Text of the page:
The Feel-Good Follies

After more than two decades of obsessing about a lack of
self-worth, now many Americans may be guilty of feeling too good
about themselves. At least that’s what some researchers into the
mystery of self-esteem have begun to conclude.

In a new study entitled ‘The Dark Side of Self-Esteem,’ Roy F.
Baumeister and Joseph M. Boden of Case Western Reserve University
and Laura Smart of the University of Virginia reported that young
gang members tend to have inordinately high opinions of
themselves–so much so that they feel entitled to steal from and
beat up others.

The debate over the value of self-esteem is muddied by a lack of
agreement on what exactly the term means. Psychologist Daniel
Seligman, in his book The Optimistic Child (Houghton
Mifflin, 1995), credits philosopher William James with defining the
concept over a century ago as awareness that our successes equal or
exceed our pretensions. In other words, true self-esteem is feeling
good about what we do–not feeling good in spite of what we do, or
even if we do nothing at all. That’s mere egotism or
narcissism.

And that, critics argue, is exactly what the self-esteem
movement has fostered. By getting the relationship between behavior
and feelings backwards, it has engendered positive feelings that
have no basis in reality.

A case in point is a study conducted by University of
California-Riverside psychologist David Funder and his colleagues,
who had students rate themselves on various character traits and
then compared their self-assessment with the perceptions of others.
As Ann Japenga reports in Health (July/Aug. 1996), the
results were not surprising: ‘The students who rated themselves
essentially the same as others did were respected and popular. But
those who placed themselves above the observers’ rankings were
judged hostile, deceitful, and condescending.’

Self-deluding self-esteem can also get in the way of
learning, argues Charles J. Sykes in his book Dumbing
Down Our Kids: Why American Children Feel Good About Themselves but
Can’t Read, Write, or Add
(St. Martin’s, 1995). He cites
research showing an inverse relationship between academic
achievement and self-perception, noting that ‘American students who
rank last in international comparisons of math abilities, for
instance, rank first when they’re asked how they feel about their
math abilities.’

But another critic, University of Michigan psychology professor
Joseph Adelson, claims that the connection between self-esteem and
learning may be more complicated than Sykes implies. Writing in
Commentary (Feb. 1996), Adelson notes, ‘We have, for one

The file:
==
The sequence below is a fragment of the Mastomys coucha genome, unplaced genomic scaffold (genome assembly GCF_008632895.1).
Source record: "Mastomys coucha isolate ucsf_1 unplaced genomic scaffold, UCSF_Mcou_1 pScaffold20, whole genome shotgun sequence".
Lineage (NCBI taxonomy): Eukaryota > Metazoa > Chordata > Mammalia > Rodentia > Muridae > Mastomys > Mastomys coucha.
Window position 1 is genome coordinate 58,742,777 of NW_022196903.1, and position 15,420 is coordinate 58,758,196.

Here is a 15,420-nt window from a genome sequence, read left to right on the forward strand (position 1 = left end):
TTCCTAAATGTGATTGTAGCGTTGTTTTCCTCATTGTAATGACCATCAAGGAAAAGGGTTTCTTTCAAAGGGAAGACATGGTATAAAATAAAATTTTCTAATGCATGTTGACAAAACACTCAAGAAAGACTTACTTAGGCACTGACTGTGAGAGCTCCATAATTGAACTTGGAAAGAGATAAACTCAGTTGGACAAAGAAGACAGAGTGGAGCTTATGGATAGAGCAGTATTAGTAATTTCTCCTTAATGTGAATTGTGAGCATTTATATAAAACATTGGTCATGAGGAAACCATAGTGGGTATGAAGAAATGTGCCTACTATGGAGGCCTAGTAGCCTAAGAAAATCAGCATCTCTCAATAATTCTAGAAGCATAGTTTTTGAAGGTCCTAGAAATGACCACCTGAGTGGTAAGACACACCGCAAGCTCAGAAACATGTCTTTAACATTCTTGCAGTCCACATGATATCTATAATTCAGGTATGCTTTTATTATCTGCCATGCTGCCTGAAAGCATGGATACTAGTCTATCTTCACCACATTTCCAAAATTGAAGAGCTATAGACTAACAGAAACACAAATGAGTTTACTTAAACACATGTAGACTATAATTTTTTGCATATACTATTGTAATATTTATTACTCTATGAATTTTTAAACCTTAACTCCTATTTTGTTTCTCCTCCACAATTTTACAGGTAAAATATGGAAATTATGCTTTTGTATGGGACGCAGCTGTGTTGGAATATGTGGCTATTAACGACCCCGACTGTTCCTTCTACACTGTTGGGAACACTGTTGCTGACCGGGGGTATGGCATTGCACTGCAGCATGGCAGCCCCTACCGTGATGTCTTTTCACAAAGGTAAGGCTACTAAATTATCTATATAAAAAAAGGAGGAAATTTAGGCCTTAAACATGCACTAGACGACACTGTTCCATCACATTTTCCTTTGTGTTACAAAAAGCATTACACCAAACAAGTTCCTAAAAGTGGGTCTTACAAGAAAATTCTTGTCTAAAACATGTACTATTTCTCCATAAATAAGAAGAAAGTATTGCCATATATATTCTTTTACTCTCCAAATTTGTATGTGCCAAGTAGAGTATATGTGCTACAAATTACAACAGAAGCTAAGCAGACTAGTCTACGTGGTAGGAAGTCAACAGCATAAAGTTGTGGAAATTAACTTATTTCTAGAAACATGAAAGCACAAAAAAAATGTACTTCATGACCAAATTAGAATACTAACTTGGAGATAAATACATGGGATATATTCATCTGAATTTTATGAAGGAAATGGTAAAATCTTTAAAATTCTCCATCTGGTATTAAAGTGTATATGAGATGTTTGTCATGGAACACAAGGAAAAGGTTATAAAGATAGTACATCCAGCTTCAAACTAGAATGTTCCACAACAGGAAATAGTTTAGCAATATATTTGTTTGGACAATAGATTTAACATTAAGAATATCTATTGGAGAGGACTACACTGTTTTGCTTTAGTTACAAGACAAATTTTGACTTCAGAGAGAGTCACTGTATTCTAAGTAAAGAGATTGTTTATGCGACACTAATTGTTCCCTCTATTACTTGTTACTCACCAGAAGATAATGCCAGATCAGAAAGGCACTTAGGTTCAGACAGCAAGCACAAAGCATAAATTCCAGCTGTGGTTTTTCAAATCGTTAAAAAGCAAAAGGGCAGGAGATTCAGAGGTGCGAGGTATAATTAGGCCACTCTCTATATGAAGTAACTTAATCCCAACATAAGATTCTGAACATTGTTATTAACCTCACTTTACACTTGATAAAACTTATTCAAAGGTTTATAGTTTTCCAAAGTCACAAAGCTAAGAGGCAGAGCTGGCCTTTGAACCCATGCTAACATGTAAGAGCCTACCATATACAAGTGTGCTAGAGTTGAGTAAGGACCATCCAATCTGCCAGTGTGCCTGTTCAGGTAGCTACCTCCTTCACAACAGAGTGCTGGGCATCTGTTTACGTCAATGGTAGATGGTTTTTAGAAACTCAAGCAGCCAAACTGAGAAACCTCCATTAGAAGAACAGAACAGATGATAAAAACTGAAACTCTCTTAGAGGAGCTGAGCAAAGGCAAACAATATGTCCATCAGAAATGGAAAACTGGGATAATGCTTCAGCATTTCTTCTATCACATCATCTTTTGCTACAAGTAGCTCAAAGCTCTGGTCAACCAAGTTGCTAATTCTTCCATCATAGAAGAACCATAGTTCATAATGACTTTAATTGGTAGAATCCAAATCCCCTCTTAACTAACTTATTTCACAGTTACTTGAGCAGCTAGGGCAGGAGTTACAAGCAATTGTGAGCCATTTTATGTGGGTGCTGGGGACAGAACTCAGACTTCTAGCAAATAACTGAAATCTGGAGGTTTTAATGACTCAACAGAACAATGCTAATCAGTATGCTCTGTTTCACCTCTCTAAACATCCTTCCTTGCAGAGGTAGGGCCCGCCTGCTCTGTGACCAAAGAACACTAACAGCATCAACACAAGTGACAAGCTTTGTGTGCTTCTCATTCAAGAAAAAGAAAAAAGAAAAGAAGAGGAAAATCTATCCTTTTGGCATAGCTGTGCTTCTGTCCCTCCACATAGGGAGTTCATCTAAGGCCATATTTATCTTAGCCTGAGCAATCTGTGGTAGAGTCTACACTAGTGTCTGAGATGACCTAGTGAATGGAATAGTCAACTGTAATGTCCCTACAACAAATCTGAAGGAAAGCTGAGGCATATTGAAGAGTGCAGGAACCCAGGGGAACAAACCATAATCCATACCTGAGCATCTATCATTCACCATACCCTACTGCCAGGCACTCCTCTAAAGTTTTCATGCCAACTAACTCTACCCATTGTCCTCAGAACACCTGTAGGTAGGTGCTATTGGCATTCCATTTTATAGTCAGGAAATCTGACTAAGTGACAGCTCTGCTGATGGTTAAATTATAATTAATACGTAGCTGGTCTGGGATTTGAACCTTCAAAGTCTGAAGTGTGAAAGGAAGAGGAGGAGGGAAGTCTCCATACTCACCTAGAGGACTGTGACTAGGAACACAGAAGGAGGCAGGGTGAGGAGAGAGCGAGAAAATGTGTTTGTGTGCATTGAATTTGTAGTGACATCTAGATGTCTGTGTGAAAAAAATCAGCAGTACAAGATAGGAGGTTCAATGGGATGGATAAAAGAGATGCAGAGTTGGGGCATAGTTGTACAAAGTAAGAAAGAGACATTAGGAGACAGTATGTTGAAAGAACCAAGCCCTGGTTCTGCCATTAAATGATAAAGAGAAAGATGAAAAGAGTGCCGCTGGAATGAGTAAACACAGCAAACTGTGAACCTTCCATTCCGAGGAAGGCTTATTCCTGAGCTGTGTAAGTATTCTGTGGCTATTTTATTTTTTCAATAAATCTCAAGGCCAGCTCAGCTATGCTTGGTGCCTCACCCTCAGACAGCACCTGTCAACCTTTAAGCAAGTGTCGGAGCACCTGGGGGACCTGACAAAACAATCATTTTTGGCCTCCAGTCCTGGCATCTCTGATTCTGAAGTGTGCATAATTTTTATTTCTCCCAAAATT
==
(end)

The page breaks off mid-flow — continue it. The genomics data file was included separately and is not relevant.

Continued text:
thing, undoubtedly exaggerated the role played by schools in
establishing children’s feelings of self-worth. As a general rule,
children are not quite so vulnerable as the new literature would
lead us to think, and when they are vulnerable, it is usually
because of conditions and circumstances that predate the school
setting.’

The situation may, in fact, be even more complex than Adelson
suspects. Self-esteem may be an entirely different issue for
females than it is for males–and may also be affected by class and
race. Though Adelson argues that research claiming female
self-esteem plummets during adolescence contrasts with the fact
that girls perform better in school than boys do, he ignores other
problems, such as eating disorders and sexual exploitation, that
affect adolescent girls disproportionately. Could these things be
as valid as test scores in measuring the effects of low
self-esteem?

Despite the arguments advanced by the Baumeister study, the
problems that plague so many young black men today cannot be linked
with self-esteem issues at all, says Matthew Ramaden, a consultant
to the Minnesota Department of Corrections. Attitudes among black
men in prison, he argues, are strongly affected by their belief
that they won’t live to be 25, so it doesn’t matter what they do.
‘It’s not self-esteem; it’s hopelessness,’ Ramaden says. ‘I agree
that people are out there with the attitude that I can do anything
I want because the world owes me something. But that’s not high
self-esteem, that’s lack of self-esteem.’

Wherever the truth may lie, our obsession with the topic may
itself be a symptom of a greater malaise. As Theodore Dalrymple
astutely points out in Psychology Today (Sept./Oct. 1995),
we wouldn’t even be debating this if as a society we weren’t so
prone to narcissism. ‘It requires a certain degree of
self-importance,’ he writes, ‘even to complain of a lack of
self-esteem.’

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